CBS 2 Chicago wbbm7801059 670 The Score

Local

Wrongfully Convicted Man Still Waiting For Ruling On Pardon After 11 Years

View Comments
Randy Steidl  (Photo: Jennifer Linzer/Northwestern University)

Randy Steidl (Photo: Jennifer Linzer/Northwestern University)

miller250 Steve Miller
Steve Miller is an investigative reporter and has been with Newsradio...
Read More

Get Breaking News First

Receive News, Politics, and Entertainment Headlines Each Morning.
Sign Up

(CBS) – A downstate man who was exonerated after spending 17 years in prison for a double murder says he doesn’t understand why he’s been passed over once again for a pardon from the governor.

WBBM’s Steve Miller reports Randy Steidl first sought a pardon while still in prison in 2002.

He spent 17 years behind bars – 12 of them on death row – for the murders of a young couple in Paris, Ill., in 1986.

In 2004, he was set free after prosecutors dropped the charges against him , when a federal judge ruled he’d received ineffective counsel at trial, because his original attorney failed to expose the lies of a witness who falsely claimed she saw Steidl kill the victims.

“I don’t understand what’s so complicated about my case when there’s clear evidence of my actual innocence. I mean, a blind man using braille could see it,” Steidl said. “I just feel that the Steidl name, after all is said and done, after 26 – almost 27 – years, that the Steidl name deserves to be pardoned because of my grandchildren.”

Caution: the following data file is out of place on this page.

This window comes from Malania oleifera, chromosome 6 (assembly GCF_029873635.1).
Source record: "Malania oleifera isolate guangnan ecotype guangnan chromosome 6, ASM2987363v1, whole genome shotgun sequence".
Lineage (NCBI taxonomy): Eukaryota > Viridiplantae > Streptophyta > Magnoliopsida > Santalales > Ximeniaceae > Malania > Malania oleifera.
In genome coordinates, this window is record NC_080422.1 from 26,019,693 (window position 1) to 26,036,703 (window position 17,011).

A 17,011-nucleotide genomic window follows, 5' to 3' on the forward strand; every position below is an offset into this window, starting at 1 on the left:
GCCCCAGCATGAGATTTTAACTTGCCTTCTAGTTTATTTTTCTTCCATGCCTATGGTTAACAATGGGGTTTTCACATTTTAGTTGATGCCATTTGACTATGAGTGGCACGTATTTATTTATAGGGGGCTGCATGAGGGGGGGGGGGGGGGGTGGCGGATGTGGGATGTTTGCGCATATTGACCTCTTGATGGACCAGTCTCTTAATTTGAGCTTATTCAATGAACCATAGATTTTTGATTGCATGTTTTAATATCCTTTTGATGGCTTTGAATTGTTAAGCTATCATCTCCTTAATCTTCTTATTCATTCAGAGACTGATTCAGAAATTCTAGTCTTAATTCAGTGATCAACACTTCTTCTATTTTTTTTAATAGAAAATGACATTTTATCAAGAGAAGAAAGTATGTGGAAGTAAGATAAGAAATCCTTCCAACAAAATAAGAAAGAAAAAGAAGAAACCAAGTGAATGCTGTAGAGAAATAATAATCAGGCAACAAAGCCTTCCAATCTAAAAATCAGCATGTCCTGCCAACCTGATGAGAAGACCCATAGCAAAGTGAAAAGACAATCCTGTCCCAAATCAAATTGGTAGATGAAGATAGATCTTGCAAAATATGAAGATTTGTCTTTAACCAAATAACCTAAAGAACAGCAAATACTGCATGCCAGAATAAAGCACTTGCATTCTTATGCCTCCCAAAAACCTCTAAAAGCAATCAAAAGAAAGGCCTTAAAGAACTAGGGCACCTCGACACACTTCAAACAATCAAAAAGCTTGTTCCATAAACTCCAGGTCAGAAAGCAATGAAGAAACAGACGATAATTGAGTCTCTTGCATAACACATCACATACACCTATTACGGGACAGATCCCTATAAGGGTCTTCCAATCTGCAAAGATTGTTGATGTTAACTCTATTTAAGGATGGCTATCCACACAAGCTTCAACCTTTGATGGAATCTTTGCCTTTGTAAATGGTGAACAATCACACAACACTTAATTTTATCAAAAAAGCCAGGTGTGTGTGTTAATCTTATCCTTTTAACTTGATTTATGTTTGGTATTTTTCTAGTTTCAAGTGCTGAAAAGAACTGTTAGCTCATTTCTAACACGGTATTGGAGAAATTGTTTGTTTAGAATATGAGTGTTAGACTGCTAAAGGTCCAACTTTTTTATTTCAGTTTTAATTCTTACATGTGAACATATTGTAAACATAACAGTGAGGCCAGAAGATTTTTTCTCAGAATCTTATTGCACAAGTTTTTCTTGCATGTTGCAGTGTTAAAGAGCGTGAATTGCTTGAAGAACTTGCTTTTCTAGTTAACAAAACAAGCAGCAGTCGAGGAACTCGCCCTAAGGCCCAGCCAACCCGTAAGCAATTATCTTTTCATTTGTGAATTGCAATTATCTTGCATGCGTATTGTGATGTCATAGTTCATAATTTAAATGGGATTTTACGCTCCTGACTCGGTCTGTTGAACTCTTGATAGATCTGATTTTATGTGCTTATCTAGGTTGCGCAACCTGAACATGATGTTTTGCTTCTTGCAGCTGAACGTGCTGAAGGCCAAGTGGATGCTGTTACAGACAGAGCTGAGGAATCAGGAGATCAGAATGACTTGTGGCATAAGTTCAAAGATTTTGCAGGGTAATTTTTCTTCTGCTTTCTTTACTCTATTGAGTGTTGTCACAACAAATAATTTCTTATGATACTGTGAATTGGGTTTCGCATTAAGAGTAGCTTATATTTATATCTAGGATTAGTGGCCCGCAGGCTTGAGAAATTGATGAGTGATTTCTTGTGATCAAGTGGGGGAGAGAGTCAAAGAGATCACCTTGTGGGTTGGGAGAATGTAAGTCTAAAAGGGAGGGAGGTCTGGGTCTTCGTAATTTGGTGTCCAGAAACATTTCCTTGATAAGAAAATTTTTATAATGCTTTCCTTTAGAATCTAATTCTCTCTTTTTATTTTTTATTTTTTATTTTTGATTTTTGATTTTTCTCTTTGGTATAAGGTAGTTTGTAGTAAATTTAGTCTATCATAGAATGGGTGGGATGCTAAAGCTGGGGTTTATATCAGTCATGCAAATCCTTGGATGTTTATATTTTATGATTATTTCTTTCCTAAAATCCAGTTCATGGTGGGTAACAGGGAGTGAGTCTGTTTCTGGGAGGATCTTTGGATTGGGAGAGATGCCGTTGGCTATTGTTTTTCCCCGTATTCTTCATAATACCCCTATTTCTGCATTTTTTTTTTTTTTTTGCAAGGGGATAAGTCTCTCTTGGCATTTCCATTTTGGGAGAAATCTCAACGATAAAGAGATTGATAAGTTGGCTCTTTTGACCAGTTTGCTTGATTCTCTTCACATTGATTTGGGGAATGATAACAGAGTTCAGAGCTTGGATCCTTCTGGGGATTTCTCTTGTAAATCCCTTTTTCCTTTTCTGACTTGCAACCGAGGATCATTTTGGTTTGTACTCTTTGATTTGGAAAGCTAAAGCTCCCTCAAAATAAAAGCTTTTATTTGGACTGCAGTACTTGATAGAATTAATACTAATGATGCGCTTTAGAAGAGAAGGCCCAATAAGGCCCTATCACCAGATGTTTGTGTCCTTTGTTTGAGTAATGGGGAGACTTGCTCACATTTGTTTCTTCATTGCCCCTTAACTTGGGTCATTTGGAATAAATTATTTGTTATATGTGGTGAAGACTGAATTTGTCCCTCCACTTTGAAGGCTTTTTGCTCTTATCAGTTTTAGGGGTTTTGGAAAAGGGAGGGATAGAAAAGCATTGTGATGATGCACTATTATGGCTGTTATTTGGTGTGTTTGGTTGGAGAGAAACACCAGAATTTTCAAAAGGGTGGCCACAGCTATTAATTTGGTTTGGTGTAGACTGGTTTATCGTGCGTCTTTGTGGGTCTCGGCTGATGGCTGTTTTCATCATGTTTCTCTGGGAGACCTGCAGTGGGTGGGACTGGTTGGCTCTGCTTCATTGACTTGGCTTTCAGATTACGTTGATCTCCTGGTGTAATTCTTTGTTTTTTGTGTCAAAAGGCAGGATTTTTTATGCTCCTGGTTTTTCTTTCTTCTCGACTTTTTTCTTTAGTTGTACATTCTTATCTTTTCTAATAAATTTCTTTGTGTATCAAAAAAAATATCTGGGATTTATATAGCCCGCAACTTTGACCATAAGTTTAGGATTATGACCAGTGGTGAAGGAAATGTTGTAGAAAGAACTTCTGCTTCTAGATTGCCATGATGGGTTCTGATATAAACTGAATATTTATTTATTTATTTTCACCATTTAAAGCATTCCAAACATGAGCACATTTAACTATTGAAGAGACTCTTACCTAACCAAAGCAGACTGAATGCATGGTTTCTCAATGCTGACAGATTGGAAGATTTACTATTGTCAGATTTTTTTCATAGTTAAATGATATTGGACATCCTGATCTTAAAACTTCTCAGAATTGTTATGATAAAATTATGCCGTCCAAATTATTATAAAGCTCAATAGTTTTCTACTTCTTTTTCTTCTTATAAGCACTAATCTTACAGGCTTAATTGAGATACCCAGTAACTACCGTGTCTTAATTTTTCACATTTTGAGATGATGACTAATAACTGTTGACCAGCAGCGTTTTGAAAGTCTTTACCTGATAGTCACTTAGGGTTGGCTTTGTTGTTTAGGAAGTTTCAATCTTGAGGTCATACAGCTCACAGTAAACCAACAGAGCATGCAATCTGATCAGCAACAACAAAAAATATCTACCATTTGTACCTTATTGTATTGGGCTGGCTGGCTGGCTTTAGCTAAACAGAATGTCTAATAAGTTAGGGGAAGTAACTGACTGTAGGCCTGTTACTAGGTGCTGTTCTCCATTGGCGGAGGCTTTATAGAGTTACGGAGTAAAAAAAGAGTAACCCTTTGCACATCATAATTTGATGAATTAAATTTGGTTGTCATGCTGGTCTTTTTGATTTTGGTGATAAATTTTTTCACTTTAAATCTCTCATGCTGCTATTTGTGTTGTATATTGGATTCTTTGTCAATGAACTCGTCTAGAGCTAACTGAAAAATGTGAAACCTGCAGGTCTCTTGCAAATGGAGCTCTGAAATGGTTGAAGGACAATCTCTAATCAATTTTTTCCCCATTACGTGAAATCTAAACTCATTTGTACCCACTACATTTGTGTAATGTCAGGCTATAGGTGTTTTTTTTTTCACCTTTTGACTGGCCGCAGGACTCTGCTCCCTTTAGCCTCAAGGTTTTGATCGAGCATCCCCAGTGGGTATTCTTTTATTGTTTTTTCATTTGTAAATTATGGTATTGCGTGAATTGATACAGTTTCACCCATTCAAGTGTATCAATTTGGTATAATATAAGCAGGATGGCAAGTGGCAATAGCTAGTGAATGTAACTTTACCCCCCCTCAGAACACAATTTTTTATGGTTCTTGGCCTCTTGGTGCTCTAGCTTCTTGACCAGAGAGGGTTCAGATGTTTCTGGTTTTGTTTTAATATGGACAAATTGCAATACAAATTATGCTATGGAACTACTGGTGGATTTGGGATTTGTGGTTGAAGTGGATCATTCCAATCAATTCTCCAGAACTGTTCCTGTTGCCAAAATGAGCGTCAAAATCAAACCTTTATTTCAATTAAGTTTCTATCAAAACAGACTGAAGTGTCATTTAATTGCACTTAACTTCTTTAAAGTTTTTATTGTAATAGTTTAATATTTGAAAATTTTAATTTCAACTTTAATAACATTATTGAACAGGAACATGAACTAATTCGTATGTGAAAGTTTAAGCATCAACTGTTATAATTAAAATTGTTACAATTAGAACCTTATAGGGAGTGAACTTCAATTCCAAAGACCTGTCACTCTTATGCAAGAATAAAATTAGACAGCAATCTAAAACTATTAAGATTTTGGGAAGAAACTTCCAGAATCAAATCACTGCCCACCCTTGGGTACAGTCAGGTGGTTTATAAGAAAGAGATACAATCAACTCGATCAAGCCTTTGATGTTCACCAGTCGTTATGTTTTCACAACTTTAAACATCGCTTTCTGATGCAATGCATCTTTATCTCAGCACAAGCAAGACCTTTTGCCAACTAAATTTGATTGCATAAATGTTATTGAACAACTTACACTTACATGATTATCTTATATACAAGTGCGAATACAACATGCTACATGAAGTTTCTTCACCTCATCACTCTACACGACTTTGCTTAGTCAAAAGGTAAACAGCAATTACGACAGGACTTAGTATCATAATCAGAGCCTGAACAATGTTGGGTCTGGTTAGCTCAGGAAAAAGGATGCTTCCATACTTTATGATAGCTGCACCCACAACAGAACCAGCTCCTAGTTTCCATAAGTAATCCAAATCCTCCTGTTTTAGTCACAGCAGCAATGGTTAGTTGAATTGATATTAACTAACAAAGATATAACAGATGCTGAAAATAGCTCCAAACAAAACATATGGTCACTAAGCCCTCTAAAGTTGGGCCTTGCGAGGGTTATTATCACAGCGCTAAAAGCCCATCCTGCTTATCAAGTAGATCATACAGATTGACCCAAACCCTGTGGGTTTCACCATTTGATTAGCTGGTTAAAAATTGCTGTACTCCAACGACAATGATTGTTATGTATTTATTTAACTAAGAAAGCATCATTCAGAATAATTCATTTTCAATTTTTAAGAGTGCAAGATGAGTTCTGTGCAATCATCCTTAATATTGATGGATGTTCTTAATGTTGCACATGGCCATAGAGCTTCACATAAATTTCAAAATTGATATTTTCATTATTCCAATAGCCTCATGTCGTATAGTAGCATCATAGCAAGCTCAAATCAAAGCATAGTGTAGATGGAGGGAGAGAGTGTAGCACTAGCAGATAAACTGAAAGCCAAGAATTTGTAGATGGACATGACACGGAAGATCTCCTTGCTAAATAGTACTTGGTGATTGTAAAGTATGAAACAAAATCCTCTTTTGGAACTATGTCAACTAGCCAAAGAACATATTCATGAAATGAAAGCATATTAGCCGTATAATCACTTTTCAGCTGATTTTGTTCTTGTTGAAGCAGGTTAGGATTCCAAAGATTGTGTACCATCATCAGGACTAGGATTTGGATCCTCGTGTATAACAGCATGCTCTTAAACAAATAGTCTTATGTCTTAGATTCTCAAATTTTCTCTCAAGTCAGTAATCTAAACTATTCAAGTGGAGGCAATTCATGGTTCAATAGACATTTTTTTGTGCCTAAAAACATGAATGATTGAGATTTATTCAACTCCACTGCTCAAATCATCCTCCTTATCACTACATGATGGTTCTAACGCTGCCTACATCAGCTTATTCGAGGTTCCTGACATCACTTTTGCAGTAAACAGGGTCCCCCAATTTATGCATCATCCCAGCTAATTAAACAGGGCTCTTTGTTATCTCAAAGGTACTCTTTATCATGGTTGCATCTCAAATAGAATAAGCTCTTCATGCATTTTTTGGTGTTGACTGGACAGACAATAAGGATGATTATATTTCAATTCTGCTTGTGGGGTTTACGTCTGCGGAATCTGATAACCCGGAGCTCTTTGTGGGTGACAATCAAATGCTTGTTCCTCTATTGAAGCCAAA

Since Steidl filed his original clemency request, three successive governors have failed to take action, while deciding thousands of other requests.

“Laid there for almost 12 years. It’s the oldest pardon in the state of Illinois,” Steidl said.

Once again, he was passed over for a pardon last week, as Gov. Pat Quinn issued 65 pardons, and denied 124 requests.

“I’m just hoping that it’s something that’s not been kept away from the governor. Maybe it’s the staff that has buried that pardon, or maybe he’s never seen my request. That’s my main concern,” Steidl said.

Quinn’s spokeswoman said the Steidl case is “under review.”

Steidl – who spent 12 years on death row – is now working to end the death penalty in Indiana and Kentucky.

View Comments